The tennis champion donned a, now famous, Black Panther’-inspired catsuit, which she said made her feel like a “warrior princess.”
“I call it, like, my Wakanda-inspired catsuit,” she revealed. “We designed it way before the movie, but still, it kind of reminds me of that. I’m always living in a fantasy world, I always wanted to be a superhero and it’s kind of my way of being a superhero.”
As well as offering a fierce reminder to her competitors that she was back, the epic outfit also served a very important purpose.
Having a history of blood clots and being particularly at risk having recently given birth, to daughter Alexis Olympia, the suit had been specifically designed to help prevent those blood clots forming while she did her thing on court.
But despite being hugely symbolic of her return to the industry, Serena’s outfit didn’t go down well with everyone.
During an interview with Tennis Magazine, French Tennis Federation President, Bernard Giudicelli, stated: “We are going to ask the manufacturers to let us know what is coming. I believe we have sometimes gone too far. Serena’s outfit this year, for example, would no longer be accepted. You have to respect the game and the place.”
Unsurprisingly, the ban sparked widespread outrage on social media with users calling out Giudicelli for his sexist remarks.
So now, the Women’s Tennis Association (WTA) has decided to clarify the rules surrounding female players’ clothing, including compression pieces like Serena’s now famous catsuit.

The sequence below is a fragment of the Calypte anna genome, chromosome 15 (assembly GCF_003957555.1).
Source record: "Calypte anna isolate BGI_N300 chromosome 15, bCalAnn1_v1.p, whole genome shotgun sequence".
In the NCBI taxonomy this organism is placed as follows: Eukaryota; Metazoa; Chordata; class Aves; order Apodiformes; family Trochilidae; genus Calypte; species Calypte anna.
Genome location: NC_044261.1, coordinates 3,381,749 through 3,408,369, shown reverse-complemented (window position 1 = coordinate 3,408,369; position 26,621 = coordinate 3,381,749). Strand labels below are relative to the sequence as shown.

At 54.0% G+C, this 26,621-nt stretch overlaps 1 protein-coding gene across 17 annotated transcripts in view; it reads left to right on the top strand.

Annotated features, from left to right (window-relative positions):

“Leggings and mid-thigh-length compression shorts may be worn with or without a skirt, shorts, or dress,” the organisation wrote, as reported by the BBC.
That doesn’t necessarily mean she will be able to re-wear the catsuit at next year’s French Open if Bernard Giudicelli’s pledge to introduce stricter dress codes goes ahead.
But following his comments, Serena revealed she probably wouldn’t be wearing the catsuit again anyway. She’s all about making new style statements, you see.
“When it comes to fashion, you don’t want to be a repeat offender,” she told ESPN.
The revised rules also mean new mums returning to tennis will have increased protection for their rankings on the WTA Tour from next season.
Once again Serena was at the heart of the issue when she returned to tennis after the birth of her daughter. While she was able to use her protected ranking to enter as many as eight tournaments without qualifying over a 12-month period, the 23-times grand slam champion was not guaranteed to be seeded.
Under the new rules the WTA will now guarantee that returning players won’t face seeded competitors in the early rounds but how they’re seeded in these tournaments remains at the discretion of officials.
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